The rust-colored sign in the arena's loading dock serves as both a welcome and a warning for players when they step off the team bus.
The greeting part — "Pepsi Center Welcomes You ..." — hardly registers. But the other portion of the message is designed to catch your attention, maybe even making the pulse race a little bit more: "... to the Mile High City. Elevation 5,280 feet."
Purely a mind game, though. A ploy to plant elevation as a seed of doubt when visiting teams arrive.
Although this version of the women's Final Four really is up in the air, the higher altitude shouldn't bother Baylor, Stanford, Notre Dame or Connecticut on the court over the weekend.
That searing sensation in the lungs after a few trips up and down the floor? Think of it as imaginary.
The difficulty of taking a deep breath before a crucial free throw late in the game? Again, just a figment.
Or so research indicates from high altitude performance technicians, who say proper hydration and nutrition are almost bigger obstacles in thin air than the altitude itself.
"If one team is really hung up on elevation — 'Oh my gosh, we're at altitude!' — and loses it mentally, the opposing team who keeps it together mentally can use altitude as a sixth man," said Scott Drum, associate professor of exercise and sport science and director of a high altitude performance lab at Western State College of Colorado in Gunnison, where the elevation is 7,700 feet. "But if they come in and believe in their skills and their readiness, they should be fine. It should not affect their game."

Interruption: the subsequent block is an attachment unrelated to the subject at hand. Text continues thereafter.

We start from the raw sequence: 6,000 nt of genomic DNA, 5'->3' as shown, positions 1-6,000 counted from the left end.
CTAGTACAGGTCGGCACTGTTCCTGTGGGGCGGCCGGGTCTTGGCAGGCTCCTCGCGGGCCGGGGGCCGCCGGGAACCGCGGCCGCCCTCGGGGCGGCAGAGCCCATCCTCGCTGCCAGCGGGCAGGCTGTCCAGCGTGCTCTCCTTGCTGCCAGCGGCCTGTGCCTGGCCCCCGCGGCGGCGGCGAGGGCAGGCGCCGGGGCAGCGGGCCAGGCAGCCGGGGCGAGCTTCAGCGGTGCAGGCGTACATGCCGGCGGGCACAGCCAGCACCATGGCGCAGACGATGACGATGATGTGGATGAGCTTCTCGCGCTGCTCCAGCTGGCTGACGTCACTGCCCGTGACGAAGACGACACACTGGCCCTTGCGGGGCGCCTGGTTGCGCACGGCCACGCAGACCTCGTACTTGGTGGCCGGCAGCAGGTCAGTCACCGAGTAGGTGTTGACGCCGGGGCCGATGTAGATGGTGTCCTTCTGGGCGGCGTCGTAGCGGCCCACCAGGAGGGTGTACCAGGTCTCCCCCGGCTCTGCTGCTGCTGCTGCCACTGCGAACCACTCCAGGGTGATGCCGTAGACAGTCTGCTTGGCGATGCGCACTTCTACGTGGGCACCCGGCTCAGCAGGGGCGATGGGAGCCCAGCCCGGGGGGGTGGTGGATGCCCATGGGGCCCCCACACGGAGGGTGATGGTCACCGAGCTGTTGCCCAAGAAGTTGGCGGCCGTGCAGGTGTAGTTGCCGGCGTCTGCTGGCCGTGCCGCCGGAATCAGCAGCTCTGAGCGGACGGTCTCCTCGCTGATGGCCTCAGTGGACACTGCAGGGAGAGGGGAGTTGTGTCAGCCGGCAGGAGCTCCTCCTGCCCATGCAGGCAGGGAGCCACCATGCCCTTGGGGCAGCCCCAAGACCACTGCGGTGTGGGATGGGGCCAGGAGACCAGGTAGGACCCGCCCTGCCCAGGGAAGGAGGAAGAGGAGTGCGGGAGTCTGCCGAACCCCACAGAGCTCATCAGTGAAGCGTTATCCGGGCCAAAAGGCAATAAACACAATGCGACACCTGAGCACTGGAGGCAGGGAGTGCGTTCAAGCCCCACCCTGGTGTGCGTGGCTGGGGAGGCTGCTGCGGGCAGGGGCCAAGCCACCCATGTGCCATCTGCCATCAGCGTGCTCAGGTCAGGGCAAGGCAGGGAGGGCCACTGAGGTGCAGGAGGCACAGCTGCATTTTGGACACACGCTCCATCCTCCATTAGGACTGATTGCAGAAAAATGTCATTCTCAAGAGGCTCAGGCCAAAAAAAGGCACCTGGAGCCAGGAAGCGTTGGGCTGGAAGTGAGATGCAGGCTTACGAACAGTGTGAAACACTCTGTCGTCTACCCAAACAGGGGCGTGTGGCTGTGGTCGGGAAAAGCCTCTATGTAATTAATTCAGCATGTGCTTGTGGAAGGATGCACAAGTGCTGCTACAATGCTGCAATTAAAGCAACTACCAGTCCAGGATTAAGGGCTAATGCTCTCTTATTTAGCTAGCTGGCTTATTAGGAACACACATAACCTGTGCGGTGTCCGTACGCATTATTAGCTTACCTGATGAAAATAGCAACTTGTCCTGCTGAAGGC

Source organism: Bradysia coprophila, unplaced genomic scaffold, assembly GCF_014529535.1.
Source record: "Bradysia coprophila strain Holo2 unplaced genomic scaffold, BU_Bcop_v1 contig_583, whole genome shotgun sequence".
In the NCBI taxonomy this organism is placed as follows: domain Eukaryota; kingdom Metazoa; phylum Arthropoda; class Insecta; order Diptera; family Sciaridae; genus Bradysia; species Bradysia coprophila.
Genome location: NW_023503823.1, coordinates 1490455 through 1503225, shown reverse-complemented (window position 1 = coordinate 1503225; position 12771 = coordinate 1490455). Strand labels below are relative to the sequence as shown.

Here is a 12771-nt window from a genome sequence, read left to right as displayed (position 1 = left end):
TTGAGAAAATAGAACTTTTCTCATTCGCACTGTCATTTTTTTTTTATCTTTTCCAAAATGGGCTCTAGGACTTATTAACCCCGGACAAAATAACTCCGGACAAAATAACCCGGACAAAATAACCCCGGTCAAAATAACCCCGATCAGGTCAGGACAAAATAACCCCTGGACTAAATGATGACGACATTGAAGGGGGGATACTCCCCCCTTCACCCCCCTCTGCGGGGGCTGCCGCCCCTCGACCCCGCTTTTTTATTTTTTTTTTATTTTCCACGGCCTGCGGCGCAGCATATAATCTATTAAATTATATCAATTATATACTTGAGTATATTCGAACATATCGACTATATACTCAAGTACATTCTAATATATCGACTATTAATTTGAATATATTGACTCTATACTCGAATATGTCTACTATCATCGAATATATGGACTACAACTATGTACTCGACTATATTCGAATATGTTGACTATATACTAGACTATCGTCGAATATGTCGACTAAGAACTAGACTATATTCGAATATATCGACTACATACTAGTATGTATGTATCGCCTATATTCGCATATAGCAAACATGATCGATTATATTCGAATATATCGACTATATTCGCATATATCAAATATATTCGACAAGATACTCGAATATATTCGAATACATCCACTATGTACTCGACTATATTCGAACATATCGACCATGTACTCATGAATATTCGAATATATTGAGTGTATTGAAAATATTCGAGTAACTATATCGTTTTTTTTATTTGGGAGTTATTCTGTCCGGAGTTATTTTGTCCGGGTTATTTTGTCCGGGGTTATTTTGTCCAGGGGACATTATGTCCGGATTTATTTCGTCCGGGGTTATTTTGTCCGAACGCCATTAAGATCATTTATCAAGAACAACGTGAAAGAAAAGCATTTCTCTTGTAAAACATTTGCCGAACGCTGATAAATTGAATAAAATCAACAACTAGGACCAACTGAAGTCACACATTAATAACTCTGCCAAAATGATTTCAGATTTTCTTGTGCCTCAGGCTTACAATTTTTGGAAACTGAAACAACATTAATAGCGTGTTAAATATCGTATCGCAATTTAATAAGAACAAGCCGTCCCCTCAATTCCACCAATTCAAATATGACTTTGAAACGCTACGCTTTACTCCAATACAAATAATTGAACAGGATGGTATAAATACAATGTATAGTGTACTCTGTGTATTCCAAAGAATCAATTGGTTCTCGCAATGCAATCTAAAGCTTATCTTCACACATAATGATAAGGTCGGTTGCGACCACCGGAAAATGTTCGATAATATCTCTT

Getting players to buy into that concept, though, is a little more tricky. Because feeling the burn in the lungs is believing.
"It definitely is a real thing," said Irish senior guard Natalie Novosel, whose team faces Big East rival Connecticut on Sunday. "Honestly, at that point, we're going to have to suck it up and play through it because it's the biggest stage and we can't let climate and altitude get in the way."
UConn coach Geno Auriemma thought he had a solution to the altitude situation, only to have his idea quickly quashed by the team doctor.
"I suggested turning the oxygen off in the plane on the way over there for about an hour and get them used to sucking for breath," Auriemma said. "But he advised us not to do that.
"So, I guess we'll have to deal with it when we get there."
And hopefully not this: headaches, nausea, dizziness and lethargy. Those are all symptoms of acute mountain sickness. But don't worry, Drum insisted, those signs typically only manifest at 8,000 feet and above.
"If players eat on a regular schedule and drink water, they'll be fine," Drum said. "They need to deliberately stay well fed and hydrated."
That could be the secret to reaching college basketball's mountain top come Tuesday night's title game.
Oh, and minimize distractions. No sightseeing excursions since a well-rested team could be the difference in the championship game.
"Everybody is on the same level playing field," Drum said. "They're all well trained already, but nobody is well acclimated."